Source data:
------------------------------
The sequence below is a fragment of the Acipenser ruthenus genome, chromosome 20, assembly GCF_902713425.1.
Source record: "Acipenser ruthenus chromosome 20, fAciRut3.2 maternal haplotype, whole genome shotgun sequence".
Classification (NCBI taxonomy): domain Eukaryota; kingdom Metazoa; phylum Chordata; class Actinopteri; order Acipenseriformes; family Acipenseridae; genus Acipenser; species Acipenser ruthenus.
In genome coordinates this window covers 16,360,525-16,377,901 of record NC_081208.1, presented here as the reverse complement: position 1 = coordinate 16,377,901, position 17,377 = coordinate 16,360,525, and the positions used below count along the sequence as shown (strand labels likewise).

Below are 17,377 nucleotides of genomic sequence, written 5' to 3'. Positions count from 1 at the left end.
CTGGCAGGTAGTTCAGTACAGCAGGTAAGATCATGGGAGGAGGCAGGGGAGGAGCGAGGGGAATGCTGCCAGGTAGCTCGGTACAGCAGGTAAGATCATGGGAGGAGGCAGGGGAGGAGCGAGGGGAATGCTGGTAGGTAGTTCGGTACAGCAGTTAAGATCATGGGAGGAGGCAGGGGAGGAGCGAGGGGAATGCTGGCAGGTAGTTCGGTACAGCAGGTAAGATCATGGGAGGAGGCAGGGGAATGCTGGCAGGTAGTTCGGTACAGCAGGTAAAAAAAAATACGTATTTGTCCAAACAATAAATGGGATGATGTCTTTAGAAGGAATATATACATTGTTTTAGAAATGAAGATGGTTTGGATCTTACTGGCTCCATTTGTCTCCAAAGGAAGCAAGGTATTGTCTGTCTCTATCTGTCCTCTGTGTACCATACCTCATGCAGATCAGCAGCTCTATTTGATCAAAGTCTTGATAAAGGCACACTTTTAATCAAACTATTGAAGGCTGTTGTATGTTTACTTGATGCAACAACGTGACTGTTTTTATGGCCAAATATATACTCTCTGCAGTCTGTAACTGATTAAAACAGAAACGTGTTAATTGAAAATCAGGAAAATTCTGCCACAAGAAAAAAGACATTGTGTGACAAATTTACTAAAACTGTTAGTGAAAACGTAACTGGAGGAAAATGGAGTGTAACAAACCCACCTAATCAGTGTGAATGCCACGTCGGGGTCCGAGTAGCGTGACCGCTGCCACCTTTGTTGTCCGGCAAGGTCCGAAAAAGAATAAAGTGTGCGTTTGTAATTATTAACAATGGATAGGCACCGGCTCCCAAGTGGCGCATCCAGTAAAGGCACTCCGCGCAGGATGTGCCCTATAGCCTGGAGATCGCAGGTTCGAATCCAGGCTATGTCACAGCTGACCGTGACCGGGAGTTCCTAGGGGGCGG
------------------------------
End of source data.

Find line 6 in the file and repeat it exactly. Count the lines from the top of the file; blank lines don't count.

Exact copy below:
CTGGCAGGTAGTTCAGTACAGCAGGTAAGATCATGGGAGGAGGCAGGGGAGGAGCGAGGGGAATGCTGCCAGGTAGCTCGGTACAGCAGGTAAGATCATGGGAGGAGGCAGGGGAGGAGCGAGGGGAATGCTGGTAGGTAGTTCGGTACAGCAGTTAAGATCATGGGAGGAGGCAGGGGAGGAGCGAGGGGAATGCTGGCAGGTAGTTCGGTACAGCAGGTAAGATCATGGGAGGAGGCAGGGGAATGCTGGCAGGTAGTTCGGTACAGCAGGTAAAAAAAAATACGTATTTGTCCAAACAATAAATGGGATGATGTCTTTAGAAGGAATATATACATTGTTTTAGAAATGAAGATGGTTTGGATCTTACTGGCTCCATTTGTCTCCAAAGGAAGCAAGGTATTGTCTGTCTCTATCTGTCCTCTGTGTACCATACCTCATGCAGATCAGCAGCTCTATTTGATCAAAGTCTTGATAAAGGCACACTTTTAATCAAACTATTGAAGGCTGTTGTATGTTTACTTGATGCAACAACGTGACTGTTTTTATGGCCAAATATATACTCTCTGCAGTCTGTAACTGATTAAAACAGAAACGTGTTAATTGAAAATCAGGAAAATTCTGCCACAAGAAAAAAGACATTGTGTGACAAATTTACTAAAACTGTTAGTGAAAACGTAACTGGAGGAAAATGGAGTGTAACAAACCCACCTAATCAGTGTGAATGCCACGTCGGGGTCCGAGTAGCGTGACCGCTGCCACCTTTGTTGTCCGGCAAGGTCCGAAAAAGAATAAAGTGTGCGTTTGTAATTATTAACAATGGATAGGCACCGGCTCCCAAGTGGCGCATCCAGTAAAGGCACTCCGCGCAGGATGTGCCCTATAGCCTGGAGATCGCAGGTTCGAATCCAGGCTATGTCACAGCTGACCGTGACCGGGAGTTCCTAGGGGGCGG